When I heard the news about the NFL settling with the former players for $765 million I didn’t know how to feel. On the surface it seemed like a win. But it was disappointing that more wasn’t provided for continued research and development of even better measures of safety. And it doesn’t feel like the National Football League is truly being held accountable. We’ll never know what they knew and when they knew it.
I still really like football, particularly the fast pace of professional football. I blame two coaches who really took time to explain the game for getting me hooked. I went from a casual, sometimey fan to a more focused fan. But I can’t in good conscience still love watching it. Not when I know how much damage it can do and how little the league initially did to show any care and concern about those who generated A LOT of income for the organization.
It’s too late for my former colleague who, like Junior Seau, began to suffer from dementia and depression in his mid-40s due to the concussions he suffered from his tough style of NFL play. Although it doesn’t replace the loss of him, I hope that his children are able to receive a generous portion of the settlement. For the athletes still living and struggling with all types of physical and mental illnesses related to concussions, it’s a win. It’s great they’ll get the financial and medical help they need now.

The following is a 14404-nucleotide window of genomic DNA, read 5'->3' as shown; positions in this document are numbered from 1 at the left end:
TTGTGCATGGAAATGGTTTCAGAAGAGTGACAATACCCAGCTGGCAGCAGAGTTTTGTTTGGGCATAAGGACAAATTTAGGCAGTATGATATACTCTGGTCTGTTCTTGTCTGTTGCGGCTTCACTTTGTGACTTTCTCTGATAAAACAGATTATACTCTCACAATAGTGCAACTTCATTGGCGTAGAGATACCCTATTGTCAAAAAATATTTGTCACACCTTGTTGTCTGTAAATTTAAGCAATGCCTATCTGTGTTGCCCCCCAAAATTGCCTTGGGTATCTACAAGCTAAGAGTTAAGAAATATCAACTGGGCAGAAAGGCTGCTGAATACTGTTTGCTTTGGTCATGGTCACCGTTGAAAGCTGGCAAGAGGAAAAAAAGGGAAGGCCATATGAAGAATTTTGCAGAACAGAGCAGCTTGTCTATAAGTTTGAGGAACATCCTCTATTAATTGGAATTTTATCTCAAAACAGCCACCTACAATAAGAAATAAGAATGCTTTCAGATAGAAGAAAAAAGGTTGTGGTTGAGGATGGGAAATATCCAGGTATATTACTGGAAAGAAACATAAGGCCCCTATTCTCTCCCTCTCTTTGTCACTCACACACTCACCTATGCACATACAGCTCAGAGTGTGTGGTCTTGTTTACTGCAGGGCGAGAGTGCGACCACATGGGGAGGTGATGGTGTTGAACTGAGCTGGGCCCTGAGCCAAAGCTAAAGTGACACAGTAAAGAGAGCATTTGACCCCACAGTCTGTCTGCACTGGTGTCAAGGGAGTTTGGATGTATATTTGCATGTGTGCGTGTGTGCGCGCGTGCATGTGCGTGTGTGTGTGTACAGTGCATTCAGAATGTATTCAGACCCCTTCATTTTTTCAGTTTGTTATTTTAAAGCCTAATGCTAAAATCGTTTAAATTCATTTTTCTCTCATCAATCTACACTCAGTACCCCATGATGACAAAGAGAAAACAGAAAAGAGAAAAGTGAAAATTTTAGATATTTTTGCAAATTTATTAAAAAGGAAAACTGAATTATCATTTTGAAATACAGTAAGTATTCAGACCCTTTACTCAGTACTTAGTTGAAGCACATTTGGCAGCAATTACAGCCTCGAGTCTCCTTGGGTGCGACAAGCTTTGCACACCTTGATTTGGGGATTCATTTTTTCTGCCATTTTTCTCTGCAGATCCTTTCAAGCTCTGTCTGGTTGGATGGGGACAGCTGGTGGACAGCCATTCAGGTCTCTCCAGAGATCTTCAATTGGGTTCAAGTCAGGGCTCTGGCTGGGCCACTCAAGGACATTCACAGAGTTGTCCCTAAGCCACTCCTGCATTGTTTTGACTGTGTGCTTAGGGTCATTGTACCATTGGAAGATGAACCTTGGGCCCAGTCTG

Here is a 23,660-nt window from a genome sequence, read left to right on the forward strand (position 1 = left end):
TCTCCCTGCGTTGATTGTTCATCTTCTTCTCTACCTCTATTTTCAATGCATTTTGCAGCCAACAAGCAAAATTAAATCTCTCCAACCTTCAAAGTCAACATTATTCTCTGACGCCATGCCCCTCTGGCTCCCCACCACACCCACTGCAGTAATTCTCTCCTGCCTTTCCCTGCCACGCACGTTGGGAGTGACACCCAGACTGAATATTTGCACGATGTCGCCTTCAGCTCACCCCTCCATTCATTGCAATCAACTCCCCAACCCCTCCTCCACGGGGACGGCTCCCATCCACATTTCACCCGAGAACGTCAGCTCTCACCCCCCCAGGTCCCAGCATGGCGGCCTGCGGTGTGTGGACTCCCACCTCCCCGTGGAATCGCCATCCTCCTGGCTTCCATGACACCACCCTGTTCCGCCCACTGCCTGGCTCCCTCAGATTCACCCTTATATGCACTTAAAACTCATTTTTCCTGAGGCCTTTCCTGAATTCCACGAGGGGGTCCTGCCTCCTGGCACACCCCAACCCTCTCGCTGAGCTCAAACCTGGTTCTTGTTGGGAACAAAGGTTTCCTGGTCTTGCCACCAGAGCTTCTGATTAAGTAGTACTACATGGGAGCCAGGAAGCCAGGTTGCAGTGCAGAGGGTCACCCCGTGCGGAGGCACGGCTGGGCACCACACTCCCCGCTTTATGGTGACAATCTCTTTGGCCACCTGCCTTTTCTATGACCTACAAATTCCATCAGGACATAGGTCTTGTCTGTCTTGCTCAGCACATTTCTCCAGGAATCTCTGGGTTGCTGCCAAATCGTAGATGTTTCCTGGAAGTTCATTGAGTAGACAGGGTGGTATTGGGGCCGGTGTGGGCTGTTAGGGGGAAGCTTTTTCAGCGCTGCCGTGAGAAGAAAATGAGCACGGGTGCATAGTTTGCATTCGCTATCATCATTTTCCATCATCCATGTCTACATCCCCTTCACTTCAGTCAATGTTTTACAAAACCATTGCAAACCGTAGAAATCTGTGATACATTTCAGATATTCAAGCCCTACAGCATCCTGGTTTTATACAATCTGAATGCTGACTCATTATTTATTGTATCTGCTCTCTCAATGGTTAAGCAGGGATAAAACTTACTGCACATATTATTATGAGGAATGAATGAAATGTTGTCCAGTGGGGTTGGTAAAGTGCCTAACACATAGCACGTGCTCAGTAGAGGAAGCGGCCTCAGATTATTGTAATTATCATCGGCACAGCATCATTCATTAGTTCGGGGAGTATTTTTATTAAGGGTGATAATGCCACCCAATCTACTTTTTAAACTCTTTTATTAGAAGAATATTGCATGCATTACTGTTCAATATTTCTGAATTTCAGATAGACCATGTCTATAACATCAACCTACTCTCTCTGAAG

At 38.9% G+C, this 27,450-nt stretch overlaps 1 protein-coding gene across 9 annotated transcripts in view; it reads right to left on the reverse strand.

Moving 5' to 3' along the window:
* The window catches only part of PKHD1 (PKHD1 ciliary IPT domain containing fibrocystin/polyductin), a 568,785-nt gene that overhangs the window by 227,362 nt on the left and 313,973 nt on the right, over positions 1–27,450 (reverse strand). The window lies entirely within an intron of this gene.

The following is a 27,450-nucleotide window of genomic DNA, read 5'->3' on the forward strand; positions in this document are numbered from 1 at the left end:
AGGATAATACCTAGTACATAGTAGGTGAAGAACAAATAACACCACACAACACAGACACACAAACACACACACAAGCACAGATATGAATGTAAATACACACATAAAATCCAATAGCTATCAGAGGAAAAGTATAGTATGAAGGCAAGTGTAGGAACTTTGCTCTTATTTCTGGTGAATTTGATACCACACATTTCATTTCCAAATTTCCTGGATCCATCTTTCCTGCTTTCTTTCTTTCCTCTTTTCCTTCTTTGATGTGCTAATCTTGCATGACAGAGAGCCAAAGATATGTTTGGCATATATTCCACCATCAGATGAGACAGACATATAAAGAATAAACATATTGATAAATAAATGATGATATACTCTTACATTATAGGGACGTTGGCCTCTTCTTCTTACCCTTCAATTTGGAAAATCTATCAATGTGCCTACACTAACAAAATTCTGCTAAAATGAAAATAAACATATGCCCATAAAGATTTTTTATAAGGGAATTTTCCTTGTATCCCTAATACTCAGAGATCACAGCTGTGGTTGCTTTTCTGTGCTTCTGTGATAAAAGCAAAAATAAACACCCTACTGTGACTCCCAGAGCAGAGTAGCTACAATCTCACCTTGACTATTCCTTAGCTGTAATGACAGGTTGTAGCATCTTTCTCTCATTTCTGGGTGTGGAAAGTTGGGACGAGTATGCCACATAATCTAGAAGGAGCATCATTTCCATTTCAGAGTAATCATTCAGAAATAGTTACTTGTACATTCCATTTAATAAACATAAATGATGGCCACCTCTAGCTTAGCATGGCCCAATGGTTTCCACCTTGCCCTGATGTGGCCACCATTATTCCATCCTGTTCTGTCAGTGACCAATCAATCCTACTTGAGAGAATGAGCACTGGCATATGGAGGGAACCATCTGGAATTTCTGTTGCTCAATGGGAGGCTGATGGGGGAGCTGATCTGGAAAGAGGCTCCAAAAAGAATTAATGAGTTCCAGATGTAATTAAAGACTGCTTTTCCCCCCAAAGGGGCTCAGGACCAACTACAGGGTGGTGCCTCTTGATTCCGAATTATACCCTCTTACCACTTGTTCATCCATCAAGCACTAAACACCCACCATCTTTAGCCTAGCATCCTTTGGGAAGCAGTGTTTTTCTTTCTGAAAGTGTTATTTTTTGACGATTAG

The league makes billions. Seems like it could have got up off $1 billion or much more.
5 thoughts on “Win or loss? NFL settlement with alumni”
Did you see the interview with Jim McMahon? 54 years and has dementia. So sad.
I’d like to see it. He played during the time both my former coworkers did. It really is so sad.